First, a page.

"There is a saying in Rwanda that Rwandans must swallow their tears. They do. If they did not, they would surely drown."
- (Palmer, 1995, p. 459)
Recovery is a traumatic, long term process for anyone involved in genocide. Rwanda had been through so much in a short period of time. During the recovery process there were many trials and tribulations. There were many parts of recovery needed in order for the people of Rwanda to go back to living a somewhat normal life. Some key types of recovery needed were economical, political, social, mental, and demographical. Recovery was not easy for the Tutsi people of Rwanda.
Paul Kagame became president in Rwanda in 2000; with the help of ...view middle of the document...
“Where’s the benefit in a thriving new market in town if you can’t go there because you no longer trust anyone - or because the banana seller is the man who murdered your husband?" The events that lead up to this genocide left the people of Rwanda traumatized. After building a society in Rwanda that had failed, the Rwandans looked to find a new government that would benefit everyone. It is said that history repeats itself (Source #1). The Tutsi people never want to go through genocide again. Therefore, they are always telling the stories of what happened to their people hoping that it could change the future and prevent the possibility of more genocide. They wanted the policy of, “One people, one country, open to all Rwandans regardless of ethnic identity.” The people of Rwanda are consistently forced to think about the answers to what it means to be African and also, what it means to be Rwandan (Source #2). Socially, Rwanda is having a hard time dealing with genocide.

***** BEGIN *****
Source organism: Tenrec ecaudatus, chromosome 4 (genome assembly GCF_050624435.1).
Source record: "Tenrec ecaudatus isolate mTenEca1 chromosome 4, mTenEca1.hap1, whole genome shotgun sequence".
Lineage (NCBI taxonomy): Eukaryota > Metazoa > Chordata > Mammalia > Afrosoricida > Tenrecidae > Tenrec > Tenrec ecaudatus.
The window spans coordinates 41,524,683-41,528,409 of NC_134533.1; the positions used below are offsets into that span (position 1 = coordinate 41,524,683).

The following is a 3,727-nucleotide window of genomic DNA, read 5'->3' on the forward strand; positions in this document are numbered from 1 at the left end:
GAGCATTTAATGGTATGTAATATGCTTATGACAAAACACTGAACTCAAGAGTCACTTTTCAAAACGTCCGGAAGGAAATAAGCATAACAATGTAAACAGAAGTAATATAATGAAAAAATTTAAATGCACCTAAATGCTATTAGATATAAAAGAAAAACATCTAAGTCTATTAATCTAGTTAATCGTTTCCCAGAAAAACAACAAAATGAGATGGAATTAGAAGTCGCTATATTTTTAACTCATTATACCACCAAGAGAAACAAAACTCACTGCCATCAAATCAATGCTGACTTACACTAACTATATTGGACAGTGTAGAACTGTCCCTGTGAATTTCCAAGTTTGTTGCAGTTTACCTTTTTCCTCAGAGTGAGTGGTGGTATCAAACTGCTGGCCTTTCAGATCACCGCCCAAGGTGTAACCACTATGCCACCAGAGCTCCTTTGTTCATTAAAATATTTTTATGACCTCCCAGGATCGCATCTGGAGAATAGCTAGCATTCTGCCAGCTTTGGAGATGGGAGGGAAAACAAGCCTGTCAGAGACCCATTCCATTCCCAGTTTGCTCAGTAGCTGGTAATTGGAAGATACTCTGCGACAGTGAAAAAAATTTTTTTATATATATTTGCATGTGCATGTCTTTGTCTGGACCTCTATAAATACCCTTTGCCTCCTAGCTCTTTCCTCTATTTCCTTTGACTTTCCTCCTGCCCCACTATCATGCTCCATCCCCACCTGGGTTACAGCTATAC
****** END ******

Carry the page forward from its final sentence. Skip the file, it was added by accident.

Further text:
It isn’t surprising that genocide takes a gigantic toll on the minds of everyone involved. The people that were left in Rwanda after this terrible event had become widowers, orphans, and many parents lost their children. The Tutsi people had violated multiple human rights. One right that was violated was Article 5. “No one shall be subjected to torture or to cruel, inhuman or degrading treatment of punishment” (Source#4). By the time the government had been recovered the biggest issues that needed attention were mental. “What use are new pots and pans if you spend your days wondering what happened to the bodies of your murdered children?” One hard-headed journalist who escaped from Rwanda said: “It’s in the soul, man. Spiritual damage is what it is” (Source #1). Recovering mentally can be extremely challenging.
For genocide that only lasted 100 days, over...